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Solving Quadratic Inequalities: Concepts (page 1 of 3)


Solving linear inequalities, such as "x + 3 > 0", was pretty straightforward, as long as you remembered to flip the inequality sign whenever you multiplied or divided through by a negative (as you would when solving something like "2x < 4").

There is a big jump, though, between linear inequalities and quadratic inequalities. Part of the jump is the fact that concepts which were skipped over in learning how to solve linear inequalities are useful, even needful, in solving quadratic inequalities. So let's first look at a linear inequality, and cover those concepts that were skipped earlier.

  • Solve x 4 < 0.
  • I already know that, to solve this inequality, all I have to do is add the 4 to the other side to get the solution "x < 4". So I already know what the answer is. But now I'll approach this problem from a different angle, by considering the related two-variable graph.

    For "x 4 < 0", the associated two-variable linear graph is y = x 4:

      

    graph of y = x - 4

    The inequality "x 4 < 0" is asking "when is the line y = x 4 below the line y = 0?" Since the line y = 0 is just the x-axis, the inequality is therefore asking "when is the line y = x 4 below the x-axis?" The first step in answering this question is to find where the line crosses the x-axis; that is, first I need to find the x-intercept. So I set y equal to zero and solve:

      y = x 4
      0 = x 4

      4 = x

    So the line y = x 4 crosses the x-axis at x = 4. Since the line y = x 4 is a straight line, it will be above the x-axis on one side of the intercept and below the x-axis on the other side of the intercept.   Copyright Elizabeth Stapel 2002-2011 All Rights Reserved

      
    Since the
    slope of this line is m = 1 (in particular, since the slope is positive), then the line is increasing, so the line is below the axis on the left-hand side (before the intercept) and above the axis on the right-hand side (after the intercept), as is highlighted at right:

      

    graphing showing where x - 4 is below and above the axis
      

      

    The original question asked me to solve x 4 < 0, so I need to find where the line is below the x-axis. This happens on the left-hand side of the intercept:

      

    graph showing that x - 4 is below the axis to the left of x = 4
      

    Since the original inequality, "x 4 < 0", asked only about the x-values, I'll restrict the above graph to just the x-axis:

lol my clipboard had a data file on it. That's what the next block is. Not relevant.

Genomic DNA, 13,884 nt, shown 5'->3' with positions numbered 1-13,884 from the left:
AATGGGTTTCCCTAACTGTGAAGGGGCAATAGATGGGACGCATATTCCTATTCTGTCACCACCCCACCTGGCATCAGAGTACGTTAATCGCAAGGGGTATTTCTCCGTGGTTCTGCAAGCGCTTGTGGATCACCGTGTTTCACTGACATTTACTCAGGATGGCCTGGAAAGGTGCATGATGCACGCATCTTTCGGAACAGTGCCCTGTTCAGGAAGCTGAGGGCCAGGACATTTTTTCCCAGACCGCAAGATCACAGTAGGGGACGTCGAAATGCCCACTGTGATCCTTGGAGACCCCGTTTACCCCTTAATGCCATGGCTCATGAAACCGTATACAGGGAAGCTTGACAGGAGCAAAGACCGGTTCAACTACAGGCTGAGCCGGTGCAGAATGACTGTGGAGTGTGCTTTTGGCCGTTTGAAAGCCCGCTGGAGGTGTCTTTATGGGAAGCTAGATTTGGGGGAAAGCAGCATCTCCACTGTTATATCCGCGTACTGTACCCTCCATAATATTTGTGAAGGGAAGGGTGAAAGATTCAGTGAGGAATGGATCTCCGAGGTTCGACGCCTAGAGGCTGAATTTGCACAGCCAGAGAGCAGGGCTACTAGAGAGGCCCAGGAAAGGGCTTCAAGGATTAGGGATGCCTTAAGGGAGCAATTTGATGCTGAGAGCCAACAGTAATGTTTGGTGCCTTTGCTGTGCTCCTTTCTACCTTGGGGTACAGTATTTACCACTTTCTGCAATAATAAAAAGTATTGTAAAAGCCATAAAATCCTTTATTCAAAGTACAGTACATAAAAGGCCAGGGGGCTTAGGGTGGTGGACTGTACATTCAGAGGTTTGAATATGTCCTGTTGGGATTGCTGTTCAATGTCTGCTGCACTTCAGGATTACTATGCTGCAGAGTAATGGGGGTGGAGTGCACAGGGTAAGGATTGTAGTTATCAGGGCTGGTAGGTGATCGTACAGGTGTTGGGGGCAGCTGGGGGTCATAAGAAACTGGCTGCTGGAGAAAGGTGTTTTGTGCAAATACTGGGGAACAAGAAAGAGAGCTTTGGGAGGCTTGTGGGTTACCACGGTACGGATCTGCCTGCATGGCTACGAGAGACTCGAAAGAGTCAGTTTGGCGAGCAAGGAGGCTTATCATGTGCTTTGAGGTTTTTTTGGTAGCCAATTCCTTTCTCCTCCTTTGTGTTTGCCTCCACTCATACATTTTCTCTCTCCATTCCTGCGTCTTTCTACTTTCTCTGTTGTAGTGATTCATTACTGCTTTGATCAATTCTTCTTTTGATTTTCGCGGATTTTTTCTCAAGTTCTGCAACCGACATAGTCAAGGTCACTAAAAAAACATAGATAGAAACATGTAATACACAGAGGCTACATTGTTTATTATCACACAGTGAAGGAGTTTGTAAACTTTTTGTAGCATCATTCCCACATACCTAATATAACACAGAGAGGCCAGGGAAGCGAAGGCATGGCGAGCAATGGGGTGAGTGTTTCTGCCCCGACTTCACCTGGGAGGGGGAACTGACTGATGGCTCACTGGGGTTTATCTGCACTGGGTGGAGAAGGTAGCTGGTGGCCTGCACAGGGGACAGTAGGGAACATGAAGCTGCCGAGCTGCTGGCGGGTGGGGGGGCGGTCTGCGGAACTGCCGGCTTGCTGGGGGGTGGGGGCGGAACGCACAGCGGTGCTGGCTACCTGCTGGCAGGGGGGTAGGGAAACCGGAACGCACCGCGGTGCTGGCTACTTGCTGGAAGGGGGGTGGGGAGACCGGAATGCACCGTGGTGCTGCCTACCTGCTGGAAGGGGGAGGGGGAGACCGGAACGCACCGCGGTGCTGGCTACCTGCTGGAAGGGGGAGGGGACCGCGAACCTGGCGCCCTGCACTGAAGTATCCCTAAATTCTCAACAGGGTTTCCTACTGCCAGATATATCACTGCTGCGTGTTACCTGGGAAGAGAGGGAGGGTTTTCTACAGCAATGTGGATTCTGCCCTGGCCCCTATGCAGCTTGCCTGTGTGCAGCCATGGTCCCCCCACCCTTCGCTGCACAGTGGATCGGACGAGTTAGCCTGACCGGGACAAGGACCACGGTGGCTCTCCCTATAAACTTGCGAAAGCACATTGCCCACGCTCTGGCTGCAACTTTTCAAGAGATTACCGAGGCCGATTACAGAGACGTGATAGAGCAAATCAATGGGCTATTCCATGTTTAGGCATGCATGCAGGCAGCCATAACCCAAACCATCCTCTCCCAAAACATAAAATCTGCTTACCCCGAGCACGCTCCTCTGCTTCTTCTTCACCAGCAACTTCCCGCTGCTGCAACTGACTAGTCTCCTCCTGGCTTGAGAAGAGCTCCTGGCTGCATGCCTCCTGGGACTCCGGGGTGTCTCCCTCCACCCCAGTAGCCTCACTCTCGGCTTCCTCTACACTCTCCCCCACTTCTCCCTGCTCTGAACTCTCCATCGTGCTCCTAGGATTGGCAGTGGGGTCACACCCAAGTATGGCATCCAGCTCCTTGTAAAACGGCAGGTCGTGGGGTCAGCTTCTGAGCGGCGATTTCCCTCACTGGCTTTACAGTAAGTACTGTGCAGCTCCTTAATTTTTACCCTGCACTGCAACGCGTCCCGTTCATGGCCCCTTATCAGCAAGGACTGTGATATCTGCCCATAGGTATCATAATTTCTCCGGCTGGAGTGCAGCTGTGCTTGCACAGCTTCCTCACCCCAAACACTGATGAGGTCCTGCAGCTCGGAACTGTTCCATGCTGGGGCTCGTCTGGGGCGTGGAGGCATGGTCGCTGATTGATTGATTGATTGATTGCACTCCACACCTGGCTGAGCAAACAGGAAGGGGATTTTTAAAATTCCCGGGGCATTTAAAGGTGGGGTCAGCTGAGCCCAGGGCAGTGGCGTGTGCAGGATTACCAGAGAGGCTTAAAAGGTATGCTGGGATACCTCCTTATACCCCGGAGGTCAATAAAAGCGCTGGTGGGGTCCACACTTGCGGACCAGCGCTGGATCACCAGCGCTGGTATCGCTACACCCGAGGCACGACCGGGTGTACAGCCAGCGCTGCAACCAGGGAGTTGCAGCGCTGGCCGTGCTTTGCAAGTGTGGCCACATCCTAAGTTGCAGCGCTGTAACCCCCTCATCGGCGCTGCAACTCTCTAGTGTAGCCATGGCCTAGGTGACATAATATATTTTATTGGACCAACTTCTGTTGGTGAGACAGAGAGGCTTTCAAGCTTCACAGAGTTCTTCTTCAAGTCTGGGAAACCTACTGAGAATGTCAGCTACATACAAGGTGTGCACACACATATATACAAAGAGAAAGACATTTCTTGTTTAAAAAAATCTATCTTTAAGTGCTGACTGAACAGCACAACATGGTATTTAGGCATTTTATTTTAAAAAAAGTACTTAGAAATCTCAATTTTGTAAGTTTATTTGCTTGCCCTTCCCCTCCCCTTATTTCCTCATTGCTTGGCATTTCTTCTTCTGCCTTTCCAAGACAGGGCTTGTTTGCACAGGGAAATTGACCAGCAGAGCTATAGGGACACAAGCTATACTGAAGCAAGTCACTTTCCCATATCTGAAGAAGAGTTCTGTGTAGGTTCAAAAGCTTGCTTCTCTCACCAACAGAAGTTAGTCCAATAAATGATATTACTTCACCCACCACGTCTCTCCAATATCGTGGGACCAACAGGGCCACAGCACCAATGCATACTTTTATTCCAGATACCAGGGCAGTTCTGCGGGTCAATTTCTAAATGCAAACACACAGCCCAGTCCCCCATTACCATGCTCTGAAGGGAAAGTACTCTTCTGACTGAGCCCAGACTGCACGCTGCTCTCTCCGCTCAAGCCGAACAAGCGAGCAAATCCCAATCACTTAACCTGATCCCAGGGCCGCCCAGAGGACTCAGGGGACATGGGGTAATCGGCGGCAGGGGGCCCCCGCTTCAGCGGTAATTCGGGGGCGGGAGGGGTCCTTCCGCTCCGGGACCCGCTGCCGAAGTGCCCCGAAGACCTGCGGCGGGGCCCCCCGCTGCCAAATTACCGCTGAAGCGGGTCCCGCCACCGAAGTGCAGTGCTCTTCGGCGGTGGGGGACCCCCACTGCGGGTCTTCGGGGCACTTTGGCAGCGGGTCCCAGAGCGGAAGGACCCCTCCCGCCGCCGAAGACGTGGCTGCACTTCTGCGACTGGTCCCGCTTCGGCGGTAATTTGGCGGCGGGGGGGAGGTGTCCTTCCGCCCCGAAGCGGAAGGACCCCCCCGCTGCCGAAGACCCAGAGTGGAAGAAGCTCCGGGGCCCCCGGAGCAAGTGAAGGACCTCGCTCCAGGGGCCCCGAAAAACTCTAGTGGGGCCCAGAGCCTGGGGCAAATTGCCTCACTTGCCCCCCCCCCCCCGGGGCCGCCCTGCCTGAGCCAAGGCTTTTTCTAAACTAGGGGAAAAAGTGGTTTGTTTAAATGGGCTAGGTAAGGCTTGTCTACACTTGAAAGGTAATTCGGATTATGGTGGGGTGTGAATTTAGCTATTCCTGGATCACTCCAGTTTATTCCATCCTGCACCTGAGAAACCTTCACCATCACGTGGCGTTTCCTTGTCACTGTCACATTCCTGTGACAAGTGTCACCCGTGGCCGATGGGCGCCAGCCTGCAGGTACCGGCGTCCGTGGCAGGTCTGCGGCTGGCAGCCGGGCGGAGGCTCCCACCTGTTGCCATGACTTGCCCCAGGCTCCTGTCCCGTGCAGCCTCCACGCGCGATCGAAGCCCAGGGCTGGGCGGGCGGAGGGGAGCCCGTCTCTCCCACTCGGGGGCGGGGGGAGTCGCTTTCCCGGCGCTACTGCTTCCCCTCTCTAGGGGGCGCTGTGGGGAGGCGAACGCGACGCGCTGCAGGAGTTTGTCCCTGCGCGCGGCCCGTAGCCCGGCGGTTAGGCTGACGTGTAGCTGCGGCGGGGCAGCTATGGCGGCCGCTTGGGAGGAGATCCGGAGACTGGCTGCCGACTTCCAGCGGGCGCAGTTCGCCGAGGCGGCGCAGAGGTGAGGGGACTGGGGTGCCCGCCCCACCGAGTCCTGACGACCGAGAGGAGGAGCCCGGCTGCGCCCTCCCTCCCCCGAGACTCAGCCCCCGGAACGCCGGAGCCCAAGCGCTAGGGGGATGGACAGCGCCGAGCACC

zooming in on graph to show 'number line' solution

    Thinking back to the graphical method of presenting solutions to linear inequalities, the above graph displays the correct solution "x < 4".

That is, by looking at the graph of the associated line and determining where (on the x-axis) the graphed line was below the x-axis, you can easily see that the solution to the inequality "x 4 < 0" is the inequality "x < 4". You can follow the same method of finding intercepts and using graphs to solve inequalities containing quadratics.


Let's look at a quadratic inequality:

 

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  • Solve x2 + 4 < 0.

    First, I need to look at the associated two-variable equation, y = x2 + 4, and consider where its graph is below the x-axis. To do this, I need to know where the graph crosses the x-axis. That is, I first need to find where x2 + 4 is equal to zero:

      x2 + 4 = 0
      x2 4 = 0

      (x + 2)(x 2) = 0

      x = 2
        or  x = 2

    This says that the quadratic crosses the x-axis at x = 2 and at x = 2.

intercepts marked

    These zeroes divide the number line into three intervals:

number-line split into intervals

    Now I need to figure out where (that is, on which intervals) the graph is below the axis. But that's easy! Since this is a "negative" quadratic, it graphs as an upside-down parabola.

      

    In other words, the graph is high (above the axis) in the middle, and low (below the axis) on the ends:

      

    graph of y = -x^2 + 4
      

    To solve the original inequality, I need to find the intervals where the graph is below the axis (so the y-values are less than zero).
      

      

    My knowledge of graphing, together with the zeroes I found above, tells me that that I want the intervals on either end, rather than the interval in the middle:

      

    graph of y = -x^2 + 4, with solution intervals highlighted

    Then the solution is clearly:

      x < 2 or x > 2

I could have multiplied the initial inequality through by 1, giving me "x2 4 > 0". The zeroes would have been the same: x = 2 and x = 2. But this parabola would have been right-side-up, since the quadratic would have been "positive". That's okay though, because, by multiplying through by 1, I would have flipped the inquality, so I would have been looking for where the quadratic is greater than zero (that is, where the parabola is above the axis). Since the parabola would have been right-side-up, the graph would have been above the axes on the ends; so the solution would have worked out to be the same as before: x < 2 or x > 2:

    graph of y = x^2 - 4, with solution intervals highlighted

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Cite this article as:

Stapel, Elizabeth. "Solving Quadratic Inequalities: Concepts." Purplemath. Available from
    http://www.purplemath.com/modules/ineqquad.htm. Accessed
 

 



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